I walk into Catz JCR bar. It is a busy Monday night – indeed, a quiz night is about to start. The innovative Grade I-listed, vintage 60s, minimalist creation of Arne Jacobsen beckons with its stylish combination of concrete and wood panelling. This isn’t your typical Oxford college bar. No ancient stone or bland modern construction is in sight. The place is pretty hip.

I am here to interview Ferhat Engin, Catz JCR barman of 11 years who has recently been nominated for ‘JCR Ruler’ at this year’s Acatzemy Awards. Being in contact nearly every evening with hundreds of students at Oxford’s most populous undergraduate college, he is a very well-known and very well-liked figure in Catz life.

Someone in his position has the opportunity to develop a number of unique, interesting, and well-informed insights into the everyday lives of Oxford students.

To begin with, I ask him what the most popular orders are in Catz JCR bar. I am also keen to know some of the more unusual and potentially frivolous orders he has received during his time at the College.

He tells me, “Cider & black and vodka & mixer are the most ordered drinks for sure”. 

“Sometimes we get students who want to experiment and create their own drinks”, he adds. He informs me that there once was a student “who used to drink Smirnoff ice, Ginger Joe, and a shot of Chambord all mixed together.” Stunned by the randomness of such an order, I ask him what the student named such a concoction. 

However, he refuses to tell me the name as the student “gave it a very rude name which I should keep to myself”. Before I can order one, Ferhat informs me that the drink “was too sweet and disgusting!”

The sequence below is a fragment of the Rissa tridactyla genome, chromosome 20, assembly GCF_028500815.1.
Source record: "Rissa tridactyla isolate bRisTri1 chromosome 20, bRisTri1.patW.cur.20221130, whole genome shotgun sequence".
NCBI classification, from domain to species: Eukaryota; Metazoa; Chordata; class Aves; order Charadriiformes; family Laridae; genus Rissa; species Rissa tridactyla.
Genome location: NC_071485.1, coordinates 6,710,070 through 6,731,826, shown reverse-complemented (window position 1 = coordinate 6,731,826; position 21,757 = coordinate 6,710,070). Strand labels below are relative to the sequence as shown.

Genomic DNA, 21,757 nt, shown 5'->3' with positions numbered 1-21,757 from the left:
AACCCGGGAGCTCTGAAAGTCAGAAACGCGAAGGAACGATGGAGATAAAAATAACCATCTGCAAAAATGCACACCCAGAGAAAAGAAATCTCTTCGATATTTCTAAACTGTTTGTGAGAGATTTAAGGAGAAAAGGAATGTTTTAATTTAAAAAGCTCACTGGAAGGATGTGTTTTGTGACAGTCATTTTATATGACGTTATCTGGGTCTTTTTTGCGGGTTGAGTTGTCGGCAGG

Moving on, I ask him what he thinks of his clientele. I am eager to discover what he talks to them about, and cheekily I ask him if he has any favourites. He tells me that he “loves the people at Catz.”

“I think I’m very lucky to be surrounded by so many interesting people. You meet new people every year from all around. We talk about lots of things: their coursework, personal lives, sometimes silly things.” 

He declines to name any of his favourites, but he does admit to having some. Perhaps, I wonder; just maybe I am not one of them. To finish with, I ask him about his views on Entz in the College. He tells me, “Entz are fun!”

Ferhat believes that it is up to the students to make them a success. Catz JCR has Entz reps, but Ferhat feels that people shouldn’t expect them to have to do all of the work to make things fun.

Indeed, he feels that sometimes only a few people join in with the pre-Entz activities. “It seems to me people prefer staying in their rooms and drink with a few of their mates rather than coming down to the JCR to create a party atmosphere,” he muses.